In the New Year's Day Honours of 1968, Dorothea Mackellar was made an Officer of the Order of the British Empire for her contribution to Australian literature. (Source: Wikipedia)

The Poetry of Dorothea MacKellar

SLA
Core of my Heart by Dorothea MacKellar
(Source: State Library NSW)

My Country: recited by Dorothea MacKellar (poem written in 1904)

 

YouTube: "My Country"

Based on Dorothea Mackellar's iconic poem "My Country", this final year animation from UNSW Arts & Social Sciences animation student Jelena Sinik, in collaboration with UNSW graduate Ralph Stevenson, was selected as a finalist for the 2014 ATOM (Australian Teachers of Media) Awards for Best Tertiary Animation.


Memorial & Legacy:

In 1984, Gunnedah resident Mikie Maas created the “Dorothea Mackellar Poetry Awards”, which has grown into a nationwide poetry competition for Australian school students.

Dorothea was a strong advocate of using poetry to express inner emotion, desires and hopes. For this reason the Dorothea Mackellar Poetry Awards are a great way to encourage students to not only become involved with writing their own creative and critical texts, but to think about their own beliefs, hope and express them in a positive way. (Source: Dorothea)

On Australia Day, 26th January 1983 a special memorial to Mackellar was placed in ANZAC Park, Gunnedah. At the same time as this unveiling a large arts exhibition took place including a series of 34 water colour paintings by artist Jean Isherwood that illustrated some of Mackellar’s most famous poems. These watercolours were eventually placed on a permanent display in the Gunnedah Bicentennial Regional Gallery. (Source: Poem Hunter)

Gunnedah Memorial
Mackellar - the horsewoman at Gunnedah

Mackellar has also been honoured with an entire federal electorate that covers half of Sydney’s North Beaches named in her honour. The Canberra suburb of Cook was also officially named in her honour and it is assumed the suburb of Mackellar was as well; however this has never officially been confirmed or denied. (Source: Poem Hunter)

YouTube: Colour by Dorothea MacKellar

 

YouTube: Dorothea MacKellar's My Country analysis [Year 11 student]

 

 

Links:

Dorothea MacKellar - Website

Dorothea MacKellar website
Dorothea MacKellar Poetry Awards

Dorothea MacKellar Poetry Awards
NSW State Library Archive - My Country

State Library Archive
ABC Splash - Dorothea Mackellar's "My Country" as a song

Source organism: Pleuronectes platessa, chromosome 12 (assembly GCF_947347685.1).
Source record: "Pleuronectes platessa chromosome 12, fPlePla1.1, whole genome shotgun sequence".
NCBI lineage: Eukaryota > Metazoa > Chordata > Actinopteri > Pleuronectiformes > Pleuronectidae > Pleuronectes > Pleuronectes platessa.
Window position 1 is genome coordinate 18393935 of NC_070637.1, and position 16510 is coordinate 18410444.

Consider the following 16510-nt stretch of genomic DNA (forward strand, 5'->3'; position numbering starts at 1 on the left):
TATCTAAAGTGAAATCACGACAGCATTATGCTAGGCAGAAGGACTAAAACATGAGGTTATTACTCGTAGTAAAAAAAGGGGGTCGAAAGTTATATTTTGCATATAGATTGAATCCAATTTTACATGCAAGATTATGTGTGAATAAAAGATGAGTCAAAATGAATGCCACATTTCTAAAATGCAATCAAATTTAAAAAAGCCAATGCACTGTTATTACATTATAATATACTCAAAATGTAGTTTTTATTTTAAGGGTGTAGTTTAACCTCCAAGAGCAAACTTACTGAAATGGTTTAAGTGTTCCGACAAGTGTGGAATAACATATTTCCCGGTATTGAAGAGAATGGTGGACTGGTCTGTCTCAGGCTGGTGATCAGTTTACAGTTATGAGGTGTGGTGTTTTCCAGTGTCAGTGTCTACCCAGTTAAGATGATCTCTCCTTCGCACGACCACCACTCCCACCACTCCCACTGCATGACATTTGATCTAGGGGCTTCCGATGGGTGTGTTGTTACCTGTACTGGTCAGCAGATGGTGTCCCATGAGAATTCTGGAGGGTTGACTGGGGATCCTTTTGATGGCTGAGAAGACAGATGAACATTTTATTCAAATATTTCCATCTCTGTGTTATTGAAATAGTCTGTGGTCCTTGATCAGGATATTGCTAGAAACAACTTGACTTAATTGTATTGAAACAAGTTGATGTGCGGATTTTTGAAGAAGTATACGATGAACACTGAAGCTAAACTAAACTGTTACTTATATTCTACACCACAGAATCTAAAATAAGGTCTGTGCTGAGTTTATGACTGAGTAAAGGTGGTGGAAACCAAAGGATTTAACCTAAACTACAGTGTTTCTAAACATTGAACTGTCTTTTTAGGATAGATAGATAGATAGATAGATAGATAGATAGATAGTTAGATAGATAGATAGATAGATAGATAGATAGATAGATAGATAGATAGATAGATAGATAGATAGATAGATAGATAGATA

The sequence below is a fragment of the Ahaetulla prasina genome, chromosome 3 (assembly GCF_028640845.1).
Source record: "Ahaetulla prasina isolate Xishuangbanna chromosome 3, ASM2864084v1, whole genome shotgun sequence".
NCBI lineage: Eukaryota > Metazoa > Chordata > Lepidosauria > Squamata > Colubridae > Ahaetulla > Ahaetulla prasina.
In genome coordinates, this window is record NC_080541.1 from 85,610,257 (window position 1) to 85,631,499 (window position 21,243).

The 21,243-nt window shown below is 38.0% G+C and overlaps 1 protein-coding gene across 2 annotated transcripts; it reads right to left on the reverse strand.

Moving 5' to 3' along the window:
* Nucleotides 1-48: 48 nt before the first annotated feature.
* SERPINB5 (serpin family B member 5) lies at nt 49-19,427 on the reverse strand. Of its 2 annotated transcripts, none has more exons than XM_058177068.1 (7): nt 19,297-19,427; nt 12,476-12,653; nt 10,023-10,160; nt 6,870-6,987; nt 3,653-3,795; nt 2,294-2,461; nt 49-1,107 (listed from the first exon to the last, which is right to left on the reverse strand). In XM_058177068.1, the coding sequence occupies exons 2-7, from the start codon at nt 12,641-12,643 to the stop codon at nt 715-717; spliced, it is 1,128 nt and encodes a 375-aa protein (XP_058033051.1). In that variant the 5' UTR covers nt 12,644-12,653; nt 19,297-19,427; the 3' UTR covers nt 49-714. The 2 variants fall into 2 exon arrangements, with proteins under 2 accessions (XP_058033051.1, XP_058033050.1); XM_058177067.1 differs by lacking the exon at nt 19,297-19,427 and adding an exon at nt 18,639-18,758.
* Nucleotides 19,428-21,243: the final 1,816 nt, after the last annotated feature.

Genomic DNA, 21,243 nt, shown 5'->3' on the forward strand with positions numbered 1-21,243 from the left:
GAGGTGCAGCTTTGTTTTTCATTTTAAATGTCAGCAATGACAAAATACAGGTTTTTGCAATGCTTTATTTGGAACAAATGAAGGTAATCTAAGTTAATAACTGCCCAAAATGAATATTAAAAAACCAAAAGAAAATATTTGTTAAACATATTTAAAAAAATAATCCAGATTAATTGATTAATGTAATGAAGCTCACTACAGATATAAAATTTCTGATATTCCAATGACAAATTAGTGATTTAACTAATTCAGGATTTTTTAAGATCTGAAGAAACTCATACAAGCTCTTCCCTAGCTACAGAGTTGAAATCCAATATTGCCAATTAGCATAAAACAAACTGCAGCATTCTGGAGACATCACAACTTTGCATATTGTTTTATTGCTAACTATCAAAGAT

My Country


Did You Know?

Mahabharata is the longest poem in the world. Written by an Indian poet, it has around 1.8 million words.

March 21st is World Poetry Day. It is an initiative by UNESCO to celebrate poetry and poets from around the world.

The oldest written poem is the Epic of Gilgamesh, originating from Babylon. It is believed to be about 4 000 years old!


Activities

Australian Landscapes Slideshow

PrimaryPrimary

LiteracyAustralian Curriculum General Capability: Literacy

1. Look at the following Australian Landscape Slideshow

 

2. With a partner, write down two words that describe each scene.

3. Create several Haiku Poems from your words.

Haiku poems consist of 3 lines. The first and last lines of a Haiku have 5 syllables and the middle line has 7 syllables. The lines rarely rhyme.

4. Share with the rest of the class.

 


Poetic Techniques

High SchoolSecondary

LiteracyAustralian Curriculum General Capability: Literacy

1. Dorothea employed many poetic techniques in her writing. Using the following link as a reference point, see which techniques you can identify in Dorothea’s poem My Country.

poetic techniques

2. In the style of My Country, create a rhyming poem describing your favourite place.

3. Read the following poems about the Australian landscape.

Reading

September in Australia by Henry Kendall

September in Australia
On the Plains by G E Evans

On the Plains

The Kookaburras by John O’Brien

Kookaburras
Drought by William H. Ogilvie

Drought

4. Discussion

What do they have in common with one another and with My Country? What words or phrases have been used to describe the Australian landscape? Are these words/phrases/sentiments unique to our land?

Discuss.

 

 


Australian Landscapes: Multimedia Production

MiddleMiddle High SchoolSecondary

LiteracyAustralian Curriculum General Capability: Literacy

ICT Capability Australian Curriculum General Capability: ICT Capability

1. You are going to create your own interactive media poem about Australia’s Landscape using what you have learnt about Dorothea Mackellar!


Firstly you will need to use Windows Movie Maker, Apple I-movie or free online tools such as Prezi or a similar presentation/video making software.

2. Use Richard Smyth’s acclaimed photography of Australian Landscapes.

Richard Smyth


Select 5 or 6 pictures and create a small descriptive paragraph about each image. You do not need to make this rhyme, but you should try to make comparisons from the landscape to another well-known image or feeling in the form or a simile.


Simile -  for example: The red sand was like a fine powder brushing over my feet.


Metaphors - saying that something IS
something else for example: The sand was hot as fire and burned my feet as I stepped.

3. Once you have selected your images and written your brief descriptions you will need to put the images and text together in your chosen software.  

Make sure you don’t crowd too much text onto a single image as it will take away focus from the picture.

4. The final step is to find a piece of music that will go well with your movie.

This could be an Australian Soundscape or even a traditional Indigenous Aboriginal piece of music.

Now that you’ve put your entire movie together you are ready to share it!